On the strength of its dollar, Hong Kong has surpassed Shanghai to become the second most expensive city in Asia Pacific, trailing only Tokyo, according to a survey comparing the cost of living worldwide.
Living expenses rose in Hong Kong relative to those of Shanghai owing to a stronger Hong Kong dollar, which is pegged to the US dollar, while the yuan weakened amid the national economic slowdown, according to analysts at human capital consultant ECA.
“Hong Kong’s rise up the rankings is largely due to the relative strength of its currency in the past 12 months,” said Lee Quane, regional director of ECA International’s Asia branch. “It now ranks higher than all Chinese Tier one cities for the first time in five years.”
The data was compiled based on living costs such as food, clothing, household items, but did not take accommodation into account. Over 140 countries were surveyed to reflect cost comparisons for expatriates worldwide.
Hong Kong ascended two places in the Asia-Pacific rankings from last year. It outpaced Shanghai – last year’s most expensive city in the region – and other cities on the mainland, as prices there only marginally increased while Hong Kong experienced greater inflation.
Hong Kong’s position as most expensive city in China would be even more apparent if the survey took accommodation into account, according to Professor Leo Sin Yat-ming, an economist at the Chinese University of Hong Kong, who said that soaring rental prices made the difference in the cost of living between Hong Kong and the mainland even more prominent.
“Many people in Hong Kong have to spend almost half their salary on rent, and wages have not increased to match in the rise in rental prices,” he said, warning that long term implications of the retail and rental prices going up while salaries stagnate would lead to an even wider wealth gap and social tensions.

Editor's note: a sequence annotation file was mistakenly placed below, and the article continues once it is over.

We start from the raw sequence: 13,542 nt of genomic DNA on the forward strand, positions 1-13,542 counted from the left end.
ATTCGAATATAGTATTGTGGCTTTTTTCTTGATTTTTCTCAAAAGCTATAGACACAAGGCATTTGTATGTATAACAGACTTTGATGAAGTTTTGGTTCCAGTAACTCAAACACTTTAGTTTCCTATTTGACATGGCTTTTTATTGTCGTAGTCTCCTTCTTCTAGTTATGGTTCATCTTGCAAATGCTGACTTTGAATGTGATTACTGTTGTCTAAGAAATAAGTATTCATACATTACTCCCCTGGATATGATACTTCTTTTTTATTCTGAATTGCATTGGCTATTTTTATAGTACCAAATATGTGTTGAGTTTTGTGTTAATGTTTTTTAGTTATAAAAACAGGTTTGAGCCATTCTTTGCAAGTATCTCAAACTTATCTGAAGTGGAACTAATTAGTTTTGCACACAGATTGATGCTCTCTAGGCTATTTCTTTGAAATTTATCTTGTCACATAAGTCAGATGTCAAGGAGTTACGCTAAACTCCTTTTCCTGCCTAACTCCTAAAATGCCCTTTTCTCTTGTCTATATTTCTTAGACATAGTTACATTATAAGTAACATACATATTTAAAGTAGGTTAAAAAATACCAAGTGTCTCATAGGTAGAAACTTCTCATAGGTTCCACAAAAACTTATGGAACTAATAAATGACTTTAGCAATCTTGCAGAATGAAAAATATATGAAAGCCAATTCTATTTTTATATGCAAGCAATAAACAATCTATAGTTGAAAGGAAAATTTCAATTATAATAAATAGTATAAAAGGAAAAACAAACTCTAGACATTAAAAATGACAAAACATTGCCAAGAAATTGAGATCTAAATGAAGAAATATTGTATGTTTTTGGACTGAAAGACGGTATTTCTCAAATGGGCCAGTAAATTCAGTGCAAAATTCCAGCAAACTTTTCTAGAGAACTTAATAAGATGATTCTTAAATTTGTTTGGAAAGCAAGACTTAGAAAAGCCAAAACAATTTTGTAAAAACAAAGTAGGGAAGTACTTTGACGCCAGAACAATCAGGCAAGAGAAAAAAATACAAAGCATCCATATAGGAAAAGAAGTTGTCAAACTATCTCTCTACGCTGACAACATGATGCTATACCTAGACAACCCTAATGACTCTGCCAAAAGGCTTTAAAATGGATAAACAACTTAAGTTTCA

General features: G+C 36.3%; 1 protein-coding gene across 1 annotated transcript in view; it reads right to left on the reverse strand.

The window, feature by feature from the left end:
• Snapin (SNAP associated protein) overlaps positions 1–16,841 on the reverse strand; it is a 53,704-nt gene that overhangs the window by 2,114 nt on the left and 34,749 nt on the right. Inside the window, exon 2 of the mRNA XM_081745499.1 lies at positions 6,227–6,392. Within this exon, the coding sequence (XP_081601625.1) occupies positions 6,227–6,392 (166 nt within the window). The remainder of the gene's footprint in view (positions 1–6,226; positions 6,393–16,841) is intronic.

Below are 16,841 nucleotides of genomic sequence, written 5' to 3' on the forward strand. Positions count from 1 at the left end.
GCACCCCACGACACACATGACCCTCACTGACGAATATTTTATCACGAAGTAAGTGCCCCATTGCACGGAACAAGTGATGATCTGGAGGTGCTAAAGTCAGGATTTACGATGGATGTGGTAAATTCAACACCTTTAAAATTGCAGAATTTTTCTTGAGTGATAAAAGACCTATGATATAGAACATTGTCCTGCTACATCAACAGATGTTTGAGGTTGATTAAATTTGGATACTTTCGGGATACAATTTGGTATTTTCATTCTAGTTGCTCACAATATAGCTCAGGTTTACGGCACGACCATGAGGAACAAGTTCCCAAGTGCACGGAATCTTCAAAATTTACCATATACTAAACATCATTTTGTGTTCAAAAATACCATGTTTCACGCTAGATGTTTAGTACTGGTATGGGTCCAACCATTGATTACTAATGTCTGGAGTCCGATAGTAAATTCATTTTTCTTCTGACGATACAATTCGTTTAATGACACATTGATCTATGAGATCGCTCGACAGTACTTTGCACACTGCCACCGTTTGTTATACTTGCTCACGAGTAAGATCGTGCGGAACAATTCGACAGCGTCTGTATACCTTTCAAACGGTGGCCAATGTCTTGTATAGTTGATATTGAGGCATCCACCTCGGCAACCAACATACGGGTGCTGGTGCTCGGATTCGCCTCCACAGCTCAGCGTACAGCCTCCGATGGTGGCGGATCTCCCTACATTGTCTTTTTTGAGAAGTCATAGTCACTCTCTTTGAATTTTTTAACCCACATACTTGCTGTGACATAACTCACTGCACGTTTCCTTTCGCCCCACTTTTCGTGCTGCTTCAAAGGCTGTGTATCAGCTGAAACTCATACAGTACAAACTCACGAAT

“There will be a greater financial burden on the government [to support poor Hongkongers] more demand on the government for subsidies,” he said, forecasting an increase in taxes to deal with the load.
An Australian expat who has lived in Hong Kong for three years agreed that the retail prices were going up and that they were very high compared to other cities she had lived in.
“Sometimes I look at a price tag of something and say ‘that’s ridiculous’,” said clothing designer Alice Chamber, who added that the cost of clothing her child was a lot higher than in her home city of Canberra. “It’s cheaper for me to ship clothes over,” she said.
Tokyo reclaimed its place as the most expensive city in the region as it saw a rebound in the yen this year.
Macau climbed the rankings this year to make the regional top 15, despite an economic slowdown tied to flagging casino revenues. Its currency is pegged to Hong Kong’s.